There are two problems in identifying left atrial abnormalities electrocardiographically. The first is to distinguish the P wave abnormalities that are characteristic of a left atrial disorder from normal P waves. The second occurs because localized atrial disease, undoubtedly interfering with atrial conduction, may simulate left atrial abnormalities caused by the disorders listed below; there is no way to distinguish them with certainty.

 The cardiac abnormalities often associated with a left atrial abnormality are rheumatic mitral stenosis, congenital mitral atresia, left atrial myxoma, mitral regurgitation from any cause, left ventricular disease with an elevated left ventricular diastolic pressure due to aortic regurgitation of any cause, aortic stenosis, and cardiomyopathy.
 
 

Combined Right and Left Atrial Abnormalities

The electrocardiographic characteristics of combined right and left atrial abnormalities are listed in Table 7.3. Examples of abnormalities involving both the right and left atria are shown in Figures 7.4 and 7.5.
Click to zoom Figure 7.4

 Combined right and left atrial abnormalities. This electrocardiogram was recorded from a 49-year-old man with severe aortic regurgitation. The PR interval is 0.155 second; the QRS duration is 0.08 second; and the QT interval is 0.34 second.

P waves: The amplitude of the P wave in lead II is 2.75mm and its duration is 0.09 second. The mean P vector (Pm) is directed inferiorly (+62°), and abnormally posteriorly. The product of the duration of the second half of the P wave (0.05 second) multiplied by the amplitude (1.5mm) in lead V1 is -.075mm/sec. The increased amplitude of the P waves and their duration of 0.09 second signify a right atrial abnormality, while the definitely abnormal P wave in lead V1 indicates a left atrial abnormality. A small Ta wave is seen during the PQ segment in lead II.

 QRS complex: The duration of the QRS complex is normal (0.08 second). The mean QRS vector is directed inferiorly (+65°) and markedly posteriorly. The 12-lead total QRS amplitude is more than 237mm (note that the QRS amplitude is probably even greater than this because it overruns the edge of the electrocardiographic paper in leads V2, V3, V5, and V6), and this increase is indicative of left ventricular hypertrophy. 

T wave: The mean T vector is directed inferiorly (about +90°) and markedly anteriorly. The QRS-T angle is abnormal (about 150°), and characteristic of early systolic pressure overload of the left ventricle. This occurs with severe or longstanding left ventricular diastolic pressure overload. The T wave is abnormal and represents left ventricular hypertrophy. The T wave vector will gradually become increasingly anteriorly directed, finally assuming a direction opposite that of the mean QRS vector.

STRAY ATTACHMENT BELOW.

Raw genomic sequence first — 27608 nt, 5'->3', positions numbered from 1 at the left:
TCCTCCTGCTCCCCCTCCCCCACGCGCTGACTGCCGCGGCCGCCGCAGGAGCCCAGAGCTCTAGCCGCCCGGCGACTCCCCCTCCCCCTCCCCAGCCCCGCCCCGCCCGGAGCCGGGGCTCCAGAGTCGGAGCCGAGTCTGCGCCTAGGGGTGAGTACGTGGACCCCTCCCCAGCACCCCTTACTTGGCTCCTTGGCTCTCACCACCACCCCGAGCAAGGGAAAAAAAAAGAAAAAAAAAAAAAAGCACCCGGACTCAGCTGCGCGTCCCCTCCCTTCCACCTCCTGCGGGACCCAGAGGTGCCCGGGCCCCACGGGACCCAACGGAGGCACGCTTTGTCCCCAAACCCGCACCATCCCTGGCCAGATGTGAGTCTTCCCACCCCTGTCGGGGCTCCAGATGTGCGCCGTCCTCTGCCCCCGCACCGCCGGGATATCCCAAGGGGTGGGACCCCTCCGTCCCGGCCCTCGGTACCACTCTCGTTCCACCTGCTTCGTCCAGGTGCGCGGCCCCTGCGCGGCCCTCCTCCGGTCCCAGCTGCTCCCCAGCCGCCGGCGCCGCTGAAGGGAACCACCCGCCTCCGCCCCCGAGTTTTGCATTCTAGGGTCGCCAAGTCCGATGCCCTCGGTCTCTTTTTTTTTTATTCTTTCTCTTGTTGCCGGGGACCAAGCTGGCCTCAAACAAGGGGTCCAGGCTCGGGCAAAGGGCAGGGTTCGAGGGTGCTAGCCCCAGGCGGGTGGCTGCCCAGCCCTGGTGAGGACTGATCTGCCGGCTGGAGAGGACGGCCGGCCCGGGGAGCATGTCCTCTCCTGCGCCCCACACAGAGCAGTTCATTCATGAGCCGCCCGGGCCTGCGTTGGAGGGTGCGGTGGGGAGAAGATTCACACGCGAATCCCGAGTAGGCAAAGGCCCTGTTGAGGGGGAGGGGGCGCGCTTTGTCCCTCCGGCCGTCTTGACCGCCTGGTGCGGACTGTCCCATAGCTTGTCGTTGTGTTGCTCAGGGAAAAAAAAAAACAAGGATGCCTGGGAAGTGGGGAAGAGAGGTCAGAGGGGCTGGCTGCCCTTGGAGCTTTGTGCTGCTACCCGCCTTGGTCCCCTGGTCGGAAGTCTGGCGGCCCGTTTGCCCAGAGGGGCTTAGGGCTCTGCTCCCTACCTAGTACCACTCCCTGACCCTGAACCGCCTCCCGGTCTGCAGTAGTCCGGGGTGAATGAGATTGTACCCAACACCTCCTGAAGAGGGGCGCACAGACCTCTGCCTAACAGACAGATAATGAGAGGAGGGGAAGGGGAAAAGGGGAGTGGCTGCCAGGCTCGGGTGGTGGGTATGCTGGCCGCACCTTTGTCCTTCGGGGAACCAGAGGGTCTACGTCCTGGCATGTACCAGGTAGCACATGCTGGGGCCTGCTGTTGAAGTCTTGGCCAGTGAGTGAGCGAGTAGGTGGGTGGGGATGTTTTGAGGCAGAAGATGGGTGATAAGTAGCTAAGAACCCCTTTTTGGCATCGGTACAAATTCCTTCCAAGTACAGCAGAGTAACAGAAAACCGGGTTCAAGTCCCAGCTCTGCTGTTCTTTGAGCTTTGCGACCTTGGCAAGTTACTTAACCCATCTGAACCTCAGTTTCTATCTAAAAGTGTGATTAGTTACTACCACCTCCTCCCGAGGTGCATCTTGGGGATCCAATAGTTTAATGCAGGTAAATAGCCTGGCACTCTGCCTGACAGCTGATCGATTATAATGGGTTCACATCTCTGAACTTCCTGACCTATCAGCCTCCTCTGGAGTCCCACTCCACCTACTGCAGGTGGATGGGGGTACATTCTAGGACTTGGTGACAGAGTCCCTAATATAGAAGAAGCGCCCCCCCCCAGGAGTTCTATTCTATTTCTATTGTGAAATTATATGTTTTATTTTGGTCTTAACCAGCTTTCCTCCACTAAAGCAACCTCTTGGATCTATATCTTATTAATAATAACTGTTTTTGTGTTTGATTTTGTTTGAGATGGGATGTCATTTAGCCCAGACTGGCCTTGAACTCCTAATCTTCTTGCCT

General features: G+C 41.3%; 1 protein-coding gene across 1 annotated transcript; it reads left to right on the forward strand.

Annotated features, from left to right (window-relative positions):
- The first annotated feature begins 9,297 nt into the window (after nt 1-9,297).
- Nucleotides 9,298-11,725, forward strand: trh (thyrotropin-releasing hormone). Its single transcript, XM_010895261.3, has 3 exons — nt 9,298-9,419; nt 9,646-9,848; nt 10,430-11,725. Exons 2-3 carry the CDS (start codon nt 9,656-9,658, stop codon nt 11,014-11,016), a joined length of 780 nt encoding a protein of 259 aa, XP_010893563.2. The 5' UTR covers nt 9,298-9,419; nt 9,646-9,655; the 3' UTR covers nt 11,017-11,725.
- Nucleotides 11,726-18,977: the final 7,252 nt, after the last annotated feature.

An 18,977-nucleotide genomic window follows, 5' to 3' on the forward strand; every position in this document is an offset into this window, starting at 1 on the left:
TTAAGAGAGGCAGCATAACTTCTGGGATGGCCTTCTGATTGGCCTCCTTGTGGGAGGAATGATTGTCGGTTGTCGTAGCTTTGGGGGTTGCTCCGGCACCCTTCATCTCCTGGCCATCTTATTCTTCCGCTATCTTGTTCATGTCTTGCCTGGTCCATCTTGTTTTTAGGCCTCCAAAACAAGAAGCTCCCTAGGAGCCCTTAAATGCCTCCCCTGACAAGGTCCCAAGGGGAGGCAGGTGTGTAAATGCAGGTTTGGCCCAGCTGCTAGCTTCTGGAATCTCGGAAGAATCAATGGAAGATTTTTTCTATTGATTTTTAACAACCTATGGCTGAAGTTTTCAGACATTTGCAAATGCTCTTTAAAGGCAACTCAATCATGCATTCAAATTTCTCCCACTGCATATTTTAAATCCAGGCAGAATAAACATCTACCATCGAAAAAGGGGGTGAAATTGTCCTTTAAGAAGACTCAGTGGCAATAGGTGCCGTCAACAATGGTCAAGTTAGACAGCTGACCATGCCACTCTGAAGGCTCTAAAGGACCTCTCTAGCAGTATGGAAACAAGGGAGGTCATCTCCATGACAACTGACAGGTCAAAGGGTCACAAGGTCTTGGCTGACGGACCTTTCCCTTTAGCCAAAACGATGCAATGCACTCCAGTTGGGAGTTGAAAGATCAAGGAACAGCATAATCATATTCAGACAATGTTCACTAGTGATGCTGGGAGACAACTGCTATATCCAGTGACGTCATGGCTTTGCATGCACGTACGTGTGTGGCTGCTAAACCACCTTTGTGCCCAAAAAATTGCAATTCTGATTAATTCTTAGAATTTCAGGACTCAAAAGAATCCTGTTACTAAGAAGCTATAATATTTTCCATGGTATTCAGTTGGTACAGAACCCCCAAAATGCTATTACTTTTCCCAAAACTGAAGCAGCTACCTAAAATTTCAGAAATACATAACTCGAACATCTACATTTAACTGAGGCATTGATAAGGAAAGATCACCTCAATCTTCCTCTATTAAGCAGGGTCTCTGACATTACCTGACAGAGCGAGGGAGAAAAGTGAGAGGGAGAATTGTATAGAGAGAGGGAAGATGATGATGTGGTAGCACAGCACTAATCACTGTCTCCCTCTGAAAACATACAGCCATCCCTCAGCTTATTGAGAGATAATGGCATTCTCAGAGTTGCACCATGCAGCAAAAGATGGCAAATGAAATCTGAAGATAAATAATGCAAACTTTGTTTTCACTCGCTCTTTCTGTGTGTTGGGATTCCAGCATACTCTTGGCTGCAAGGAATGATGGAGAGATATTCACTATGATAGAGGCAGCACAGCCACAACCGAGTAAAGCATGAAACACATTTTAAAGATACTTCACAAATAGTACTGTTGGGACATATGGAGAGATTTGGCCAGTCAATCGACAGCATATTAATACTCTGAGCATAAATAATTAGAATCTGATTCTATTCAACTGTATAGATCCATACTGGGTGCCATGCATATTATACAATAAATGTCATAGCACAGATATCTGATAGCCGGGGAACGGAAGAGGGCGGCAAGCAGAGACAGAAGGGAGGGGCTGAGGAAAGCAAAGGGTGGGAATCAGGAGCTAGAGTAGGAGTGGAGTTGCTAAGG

A. The frontal plane projections of the mean P (Pm), QRS, and T vectors.

B. The spatial orientation of the mean P vector (Pm). Note the course of the transitional pathway on the chest.

C. The spatial orientation of the mean QRS vector. Note the transitional pathway on the chest.

D. The spatial orientation of the mean T vector. Note the transitional pathway on the chest. 

Summary: There is evidence of a right atrial abnormality (a P wave duration 0.09 second and amplitude of 2.75mm) as well as a left atrial abnormality (the duration of the second half of the P wave multiplied by its amplitude equals 0.075mm/sec) in lead V1. The total 12-lead QRS amplitude with a normal QRS duration indicates left ventricular hypertrophy. The mean T vector is abnormal, being directed 150° away from the mean QRS vector; this indicates an early stage of systolic pressure overload of the left ventricle. The patient had aortic regurgitation, which produced diastolic pressure overload of the left ventricle. This figure illustrates how a late stage of diastolic pressure overload of the left ventricle blends into an early stage of systolic pressure overload of the left ventricle. The ECG in this patient could be due to aortic stenosis, a late phase of aortic regurgitation, or the late stage of mitral regurgitation. In any of these conditions, heart failure is likely, because the right atrial abnormality is related to an increase in pulmonary artery pressure which can be caused by advanced disease.

Click to zoom Figure 7.5

 Combined right and left atrial abnormalities. This electrocardiogram was recorded from a 25-year-old man with dilated cardiomyopathy. He had severe heart failure and was waiting for cardiac transplantation. The PR interval is 0.24 second; the QRS duration is 0.10 second; and the QT interval is 0.32 second. The ventricular rate is 109 depolarizations per minute.